Is it possible to have some of the Monomer Design Puzzles be for membrane proteins, with hydrophobics on the protein exterior and hydrophilics in the protein core? That would put a new twist on a common puzzle type. Would the Building Blocks in the Blueprint tool be the same for membrane proteins? Would remix & rebuild need to be changed to treat membrane proteins?

Joined: 05/19/2009
Groups: Contenders
Formal Education

My Foldit experience has raised my interest in becoming formally educated in bioinformatics. Is there a way for non-US citizens to attend online courses with certification in this field by either University of Washington or UCDavis ?

I may not be able to attend the online chat, but an answer to the question would be much appreciated for later offline reading.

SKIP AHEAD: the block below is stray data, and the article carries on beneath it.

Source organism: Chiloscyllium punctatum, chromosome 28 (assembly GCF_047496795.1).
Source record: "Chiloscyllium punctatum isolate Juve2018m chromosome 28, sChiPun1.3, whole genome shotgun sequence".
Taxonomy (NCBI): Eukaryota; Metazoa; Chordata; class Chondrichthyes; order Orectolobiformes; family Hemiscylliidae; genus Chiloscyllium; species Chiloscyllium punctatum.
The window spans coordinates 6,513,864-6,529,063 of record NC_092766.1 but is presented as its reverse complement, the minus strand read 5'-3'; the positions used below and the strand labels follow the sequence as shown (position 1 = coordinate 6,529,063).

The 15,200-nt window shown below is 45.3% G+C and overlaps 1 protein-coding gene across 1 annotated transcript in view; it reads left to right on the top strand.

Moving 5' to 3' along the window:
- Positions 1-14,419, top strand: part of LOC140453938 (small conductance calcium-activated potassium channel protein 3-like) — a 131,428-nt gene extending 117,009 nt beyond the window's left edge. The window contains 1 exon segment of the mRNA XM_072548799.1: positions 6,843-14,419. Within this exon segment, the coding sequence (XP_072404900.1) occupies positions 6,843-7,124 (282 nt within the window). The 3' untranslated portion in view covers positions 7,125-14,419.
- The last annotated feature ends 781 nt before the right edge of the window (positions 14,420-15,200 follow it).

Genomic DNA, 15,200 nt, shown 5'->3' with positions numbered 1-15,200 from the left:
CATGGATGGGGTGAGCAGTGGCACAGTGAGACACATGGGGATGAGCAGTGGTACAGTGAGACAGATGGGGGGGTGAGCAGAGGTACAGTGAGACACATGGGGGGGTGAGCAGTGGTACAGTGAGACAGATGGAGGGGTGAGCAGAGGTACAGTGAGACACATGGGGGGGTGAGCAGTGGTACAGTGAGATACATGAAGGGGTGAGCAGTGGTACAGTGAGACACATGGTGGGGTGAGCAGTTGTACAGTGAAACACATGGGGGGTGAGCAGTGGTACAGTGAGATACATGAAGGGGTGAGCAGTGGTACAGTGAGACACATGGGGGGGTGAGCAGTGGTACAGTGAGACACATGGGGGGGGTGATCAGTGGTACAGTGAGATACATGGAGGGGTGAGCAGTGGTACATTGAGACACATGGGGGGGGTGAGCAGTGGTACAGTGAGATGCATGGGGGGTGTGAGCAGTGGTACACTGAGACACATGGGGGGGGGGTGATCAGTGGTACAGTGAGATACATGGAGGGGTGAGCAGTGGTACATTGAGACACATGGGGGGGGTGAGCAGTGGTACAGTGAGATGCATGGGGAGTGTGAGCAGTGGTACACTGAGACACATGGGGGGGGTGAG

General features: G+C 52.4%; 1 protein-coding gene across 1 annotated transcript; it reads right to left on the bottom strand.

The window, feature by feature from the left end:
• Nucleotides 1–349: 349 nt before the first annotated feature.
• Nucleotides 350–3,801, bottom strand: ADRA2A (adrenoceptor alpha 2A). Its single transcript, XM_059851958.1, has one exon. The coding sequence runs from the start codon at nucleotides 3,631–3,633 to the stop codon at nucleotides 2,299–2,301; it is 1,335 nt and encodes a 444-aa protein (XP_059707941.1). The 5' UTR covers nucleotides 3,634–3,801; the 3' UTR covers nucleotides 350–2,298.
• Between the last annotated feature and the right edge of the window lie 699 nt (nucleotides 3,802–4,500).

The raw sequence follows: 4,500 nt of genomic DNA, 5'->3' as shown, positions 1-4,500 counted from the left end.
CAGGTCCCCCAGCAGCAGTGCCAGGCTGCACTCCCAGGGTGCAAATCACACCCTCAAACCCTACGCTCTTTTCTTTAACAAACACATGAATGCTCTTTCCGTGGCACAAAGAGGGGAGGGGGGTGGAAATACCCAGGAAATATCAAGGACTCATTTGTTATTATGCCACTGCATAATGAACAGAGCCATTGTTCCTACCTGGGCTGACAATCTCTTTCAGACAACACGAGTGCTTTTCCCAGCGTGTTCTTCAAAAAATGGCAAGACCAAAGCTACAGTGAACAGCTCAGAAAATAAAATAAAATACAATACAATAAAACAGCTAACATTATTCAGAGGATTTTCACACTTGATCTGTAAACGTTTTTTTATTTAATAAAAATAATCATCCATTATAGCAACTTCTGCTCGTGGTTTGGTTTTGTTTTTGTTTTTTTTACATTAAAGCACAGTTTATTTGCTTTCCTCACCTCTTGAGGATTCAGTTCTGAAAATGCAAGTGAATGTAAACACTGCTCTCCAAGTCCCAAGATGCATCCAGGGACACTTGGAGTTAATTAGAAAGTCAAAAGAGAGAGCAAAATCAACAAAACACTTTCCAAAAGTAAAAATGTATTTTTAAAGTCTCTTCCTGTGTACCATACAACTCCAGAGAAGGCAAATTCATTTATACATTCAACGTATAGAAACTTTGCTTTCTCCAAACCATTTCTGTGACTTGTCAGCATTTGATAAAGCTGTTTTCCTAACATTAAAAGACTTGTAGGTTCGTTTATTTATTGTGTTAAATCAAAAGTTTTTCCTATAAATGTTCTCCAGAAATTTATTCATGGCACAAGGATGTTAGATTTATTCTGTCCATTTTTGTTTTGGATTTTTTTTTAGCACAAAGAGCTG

bkoep's picture
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Joined: 11/15/2012
Groups: None
Good question!

There are a lot of options for continuing education, and the best choice will depend on your specific motivation/intention. UW does offer a handful of online programs that accept international applications, and you can read about them here:

It's worth noting that many online programs do not offer accredited degrees, but only award a "certificate" upon program completion. These certificates are no substitute for a university degree, which is a strict requirement of many job applications. My understanding is that these certificates are most often used to boost the résumés of university graduates who are otherwise qualified, but are simply looking for a leg up when applying for jobs in very specific fields (e.g. a graduate with a bachelor's degree in biology might pursue extra certification before applying for competitive jobs in the pharmaceutical industry).

If you have in mind something in particular, feel free to send me a PM and maybe I can offer more pointed advice!

Joined: 05/02/2018
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Thank you

Thank you